Making the practical revision quizzes a permanent online assessment (currently worth 10% of the overall course assessment) has proven both enjoyable for students and an important learning tool given that they must be done weekly in conjunction with the labs. Prior to the earthquakes staff found it frustrating in labs that students had done no study or revision between each weekly class and therefore had forgotten most of what was taught the week previously. This meant that a significant time was spent in each lab having to remind students of material so that they could carry on with the next step, as each lab builds on previous ones. Students generally do very well at these quizzes (averages around 70-75%) so it helps their overall course grade.
In the last years, staff have reverted back to the original format of the Short Answer Test as it was judged that the online format did not achieve the learning goals for this part of the course. The average grade for the Short Answer Test after the earthquake was very high (~77%, as opposed to a usual average of around 50-60%) due to the fact that the online system did not allow for the submission of labelled diagrams, which undergraduate students generally find rather difficult, but which is a necessary part of being a field geologist.
Since 2011 the time available for the Final Exam has increased again to 3 hours, but the exam weighting has been reduced to 40%. This is a direct result of feedback from students that a final exam weighted 50% was considered as very stressful with too much depending on this one final piece of assessment. The Practical Test, which is currently worth 30%, has largely remained unchanged in format.
Things that didn’t go so well
Teaching a large component of a course online was more difficult than expected. Many students did not have (reliable and fast) internet access, and smart phones were not yet as ubiquitous as they are today. Students found navigating the online site difficult and had trouble attempting the weekly online quizzes. Staff were able to book a computer lab on campus for the online Short Answer Tests to remedy part of this issue. Communication with the students was also difficult as many students did not check their emails and were slow to catch on to what was happening and expected with the course. It was decided not to run any lab sessions in week 4 of term to allow students to catch up on earlier work. To do this, one of the revision lab sessions that would normally have in the week prior to their Practical Test in the last week of the semester was dropped. More revision material was added on the LMS to support this. Extra informal tutorials were also offered but it was found that many students did not do the revision online and in their own time, when they would have done it in class. In addition, the weekly online quizzes were reopened to give the students another chance to attempt the ones given so far. The timing coincided with the move back into the building, and thus also gave the teaching staff some time to reopen the regular lab space to allow the “normal” practical schedule to resume.
General lessons learnt
From the experiences in ANTA102 and GEOL111, as well as conversations with colleagues teaching other courses, we can distil the following generic lessons learnt about teaching during a natural disaster.
- In-person contact is invaluable; students and teachers need the company of fellow human beings to talk through the events.
- Use teaching spaces only for those activities that really require them; non-interactive, traditional lecture does not require a scarce teaching space. Lab work on the other hand needs the teaching space.
- Low-bandwidth online activities are important to ensure that as many students (not just in our courses, but university wide) can participate in learning activities.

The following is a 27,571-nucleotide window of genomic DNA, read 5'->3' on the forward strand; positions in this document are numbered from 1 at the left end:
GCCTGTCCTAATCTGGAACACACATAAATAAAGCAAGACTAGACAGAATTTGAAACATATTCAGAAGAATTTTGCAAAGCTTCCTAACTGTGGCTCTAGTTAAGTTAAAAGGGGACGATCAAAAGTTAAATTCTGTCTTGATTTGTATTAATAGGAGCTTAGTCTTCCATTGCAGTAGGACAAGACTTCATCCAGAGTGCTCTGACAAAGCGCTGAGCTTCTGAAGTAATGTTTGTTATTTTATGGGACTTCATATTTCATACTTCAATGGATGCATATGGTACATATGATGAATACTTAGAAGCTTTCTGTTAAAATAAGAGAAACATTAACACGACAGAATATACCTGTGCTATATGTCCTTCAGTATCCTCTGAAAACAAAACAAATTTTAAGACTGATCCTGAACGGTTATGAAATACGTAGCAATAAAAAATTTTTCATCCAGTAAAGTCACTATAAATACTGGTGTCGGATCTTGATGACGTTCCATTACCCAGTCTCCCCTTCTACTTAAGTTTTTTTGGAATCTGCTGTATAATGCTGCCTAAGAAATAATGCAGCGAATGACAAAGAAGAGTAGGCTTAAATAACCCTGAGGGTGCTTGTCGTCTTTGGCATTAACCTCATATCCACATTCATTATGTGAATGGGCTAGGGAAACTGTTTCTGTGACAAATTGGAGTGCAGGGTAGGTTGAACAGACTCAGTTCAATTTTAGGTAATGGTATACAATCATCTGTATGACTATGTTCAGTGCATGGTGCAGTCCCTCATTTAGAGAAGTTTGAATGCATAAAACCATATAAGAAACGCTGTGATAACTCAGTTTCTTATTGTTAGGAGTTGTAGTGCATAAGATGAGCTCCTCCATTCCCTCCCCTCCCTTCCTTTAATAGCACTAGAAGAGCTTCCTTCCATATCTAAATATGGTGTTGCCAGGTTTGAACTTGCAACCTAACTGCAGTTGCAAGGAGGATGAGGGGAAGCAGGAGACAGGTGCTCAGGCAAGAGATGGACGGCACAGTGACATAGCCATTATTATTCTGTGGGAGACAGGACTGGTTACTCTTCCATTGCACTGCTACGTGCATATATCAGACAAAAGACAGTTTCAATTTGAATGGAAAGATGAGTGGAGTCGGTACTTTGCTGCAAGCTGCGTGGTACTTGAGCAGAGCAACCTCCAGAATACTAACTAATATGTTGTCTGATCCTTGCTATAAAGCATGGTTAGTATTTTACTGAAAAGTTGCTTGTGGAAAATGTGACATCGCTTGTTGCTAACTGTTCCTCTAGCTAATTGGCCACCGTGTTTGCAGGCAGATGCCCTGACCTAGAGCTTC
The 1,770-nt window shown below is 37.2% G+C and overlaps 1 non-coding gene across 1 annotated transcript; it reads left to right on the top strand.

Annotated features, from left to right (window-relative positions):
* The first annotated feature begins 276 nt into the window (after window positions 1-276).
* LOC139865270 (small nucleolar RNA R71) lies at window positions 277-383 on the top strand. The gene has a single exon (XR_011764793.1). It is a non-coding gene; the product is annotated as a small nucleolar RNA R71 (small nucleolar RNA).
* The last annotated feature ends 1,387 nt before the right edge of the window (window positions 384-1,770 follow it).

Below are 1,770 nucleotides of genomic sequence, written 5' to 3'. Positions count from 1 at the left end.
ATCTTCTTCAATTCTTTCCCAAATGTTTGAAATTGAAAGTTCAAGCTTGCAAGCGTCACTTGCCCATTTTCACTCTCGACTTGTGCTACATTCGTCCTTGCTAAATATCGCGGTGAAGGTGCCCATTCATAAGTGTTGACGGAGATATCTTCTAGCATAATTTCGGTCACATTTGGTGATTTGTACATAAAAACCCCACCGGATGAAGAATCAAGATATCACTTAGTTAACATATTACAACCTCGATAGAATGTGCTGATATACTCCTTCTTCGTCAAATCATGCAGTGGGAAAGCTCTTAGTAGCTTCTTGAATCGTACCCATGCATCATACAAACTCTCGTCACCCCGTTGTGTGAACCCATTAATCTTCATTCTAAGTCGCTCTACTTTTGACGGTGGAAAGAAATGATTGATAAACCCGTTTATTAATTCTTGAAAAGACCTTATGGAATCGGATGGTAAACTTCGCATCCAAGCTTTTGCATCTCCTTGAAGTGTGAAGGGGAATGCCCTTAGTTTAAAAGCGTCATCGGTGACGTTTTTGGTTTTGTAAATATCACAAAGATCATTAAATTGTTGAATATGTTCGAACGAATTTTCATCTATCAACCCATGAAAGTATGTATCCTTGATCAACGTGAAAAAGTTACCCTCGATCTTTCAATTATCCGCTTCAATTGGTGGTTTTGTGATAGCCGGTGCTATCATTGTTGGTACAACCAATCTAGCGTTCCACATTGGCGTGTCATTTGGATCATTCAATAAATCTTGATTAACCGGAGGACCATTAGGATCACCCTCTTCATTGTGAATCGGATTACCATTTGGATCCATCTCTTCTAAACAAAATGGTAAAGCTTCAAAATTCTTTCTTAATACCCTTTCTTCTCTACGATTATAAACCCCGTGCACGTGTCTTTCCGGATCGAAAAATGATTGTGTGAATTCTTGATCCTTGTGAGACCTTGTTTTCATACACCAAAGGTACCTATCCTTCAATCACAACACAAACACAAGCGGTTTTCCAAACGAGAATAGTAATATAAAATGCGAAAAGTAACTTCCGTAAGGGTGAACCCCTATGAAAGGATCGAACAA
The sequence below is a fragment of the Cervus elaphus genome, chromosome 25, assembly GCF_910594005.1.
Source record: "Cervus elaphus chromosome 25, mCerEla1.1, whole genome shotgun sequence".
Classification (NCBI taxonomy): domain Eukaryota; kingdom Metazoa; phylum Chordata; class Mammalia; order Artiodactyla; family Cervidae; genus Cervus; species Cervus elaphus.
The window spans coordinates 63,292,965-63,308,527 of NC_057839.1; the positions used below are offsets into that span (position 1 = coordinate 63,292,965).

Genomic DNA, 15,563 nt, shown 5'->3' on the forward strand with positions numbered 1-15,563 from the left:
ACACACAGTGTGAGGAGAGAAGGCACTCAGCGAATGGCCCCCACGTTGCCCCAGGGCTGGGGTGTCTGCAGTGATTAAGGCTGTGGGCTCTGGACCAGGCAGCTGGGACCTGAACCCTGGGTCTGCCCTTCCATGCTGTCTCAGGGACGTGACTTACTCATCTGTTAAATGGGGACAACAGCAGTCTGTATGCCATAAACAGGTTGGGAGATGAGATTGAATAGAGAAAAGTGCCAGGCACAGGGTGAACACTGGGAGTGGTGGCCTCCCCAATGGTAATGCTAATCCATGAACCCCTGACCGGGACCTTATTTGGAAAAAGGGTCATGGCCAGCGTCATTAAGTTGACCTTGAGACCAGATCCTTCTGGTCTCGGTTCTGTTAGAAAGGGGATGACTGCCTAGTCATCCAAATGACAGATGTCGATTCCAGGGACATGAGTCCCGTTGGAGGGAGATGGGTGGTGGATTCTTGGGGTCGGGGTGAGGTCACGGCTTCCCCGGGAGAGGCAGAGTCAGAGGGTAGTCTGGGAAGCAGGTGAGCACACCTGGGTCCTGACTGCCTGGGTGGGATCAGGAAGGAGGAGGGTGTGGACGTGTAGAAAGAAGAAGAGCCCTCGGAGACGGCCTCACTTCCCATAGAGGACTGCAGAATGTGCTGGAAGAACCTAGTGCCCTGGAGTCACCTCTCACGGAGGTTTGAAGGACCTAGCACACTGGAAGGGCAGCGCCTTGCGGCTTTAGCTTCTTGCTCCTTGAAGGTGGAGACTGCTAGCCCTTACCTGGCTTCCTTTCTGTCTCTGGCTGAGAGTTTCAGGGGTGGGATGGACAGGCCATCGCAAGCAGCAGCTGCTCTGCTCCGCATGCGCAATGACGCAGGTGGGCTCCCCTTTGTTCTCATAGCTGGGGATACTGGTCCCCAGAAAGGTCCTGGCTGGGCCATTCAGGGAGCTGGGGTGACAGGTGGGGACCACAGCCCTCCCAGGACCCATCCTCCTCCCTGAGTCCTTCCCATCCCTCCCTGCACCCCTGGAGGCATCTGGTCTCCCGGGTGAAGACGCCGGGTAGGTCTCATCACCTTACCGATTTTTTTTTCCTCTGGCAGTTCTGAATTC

- Be careful with group assignments; while they may help students more connected to their fellow students and the course, the logistical problems with group work are exacerbated.
- Flexibility is key; the unexpected will happen, and we found it best to just "roll with it". We found our students to be very forgiving, with a strong sense of "we are all in this together". They knew we were trying our best to help their learning, and responded accordingly.
Impact on learners and teachers
Impact on learners of our practice is very difficult to establish. Simplistically, we can say that what we did was better than no teaching at all. Long-term effects of our practice on student performance, retention and completion are almost impossible to ascertain. There are simply too many variables. The Christchurch earthquake was not a singular event, but part of the larger Canterbury earthquake sequence which lasted about two years in total. The cumulative effect of these events on student performance, retention and progression likely far outweighs what we did in our classes in the aftermath of the February earthquake. Hence ours is a story of teaching, rather than learning, during the earthquake.
It should also be noted that any data gathering for research purposes to measure effects of our changes would have run into severe ethical issues, given the amount of trauma in the population. The Civil Defence national controller had imposed a social science research moratorium from February 2011 until May 1 2011 for that exact reason. Large educational research projects, such as the Ako Aotearoa funded Transforming Tertiary Science Education (Kennedy et al., 2013), which was in full swing on the UC campus at the time, suspended operations during this period.
In terms of academic development, we noticed a certain feeling of liberation in some teaching staff, a freedom to experiment with teaching techniques, and try new things they would normally not have done (as readily). In fact, in 2012 the College of Science held a reflection day on what we learnt from our teaching during the quakes, and what we could / should continue to do in the future.
One element to not underestimate is the effect that a disaster has on the mental state of both learners and teachers. We all had a lot on our minds – damaged houses, safety of friends and family, and the never-ending uncertainty about when the next earthquake would strike and what its magnitude would be. However, despite all this, there was a strong feeling of "we are in this together" between teaching staff and students. Our students seemed to genuinely appreciate the efforts to help them continue their studies. As teachers, we were impressed and heartened by the perseverance, dedication and commitment our students showed. This was not just in relation to their studies, but also in the tremendous volunteer effort the students put in to assist the city.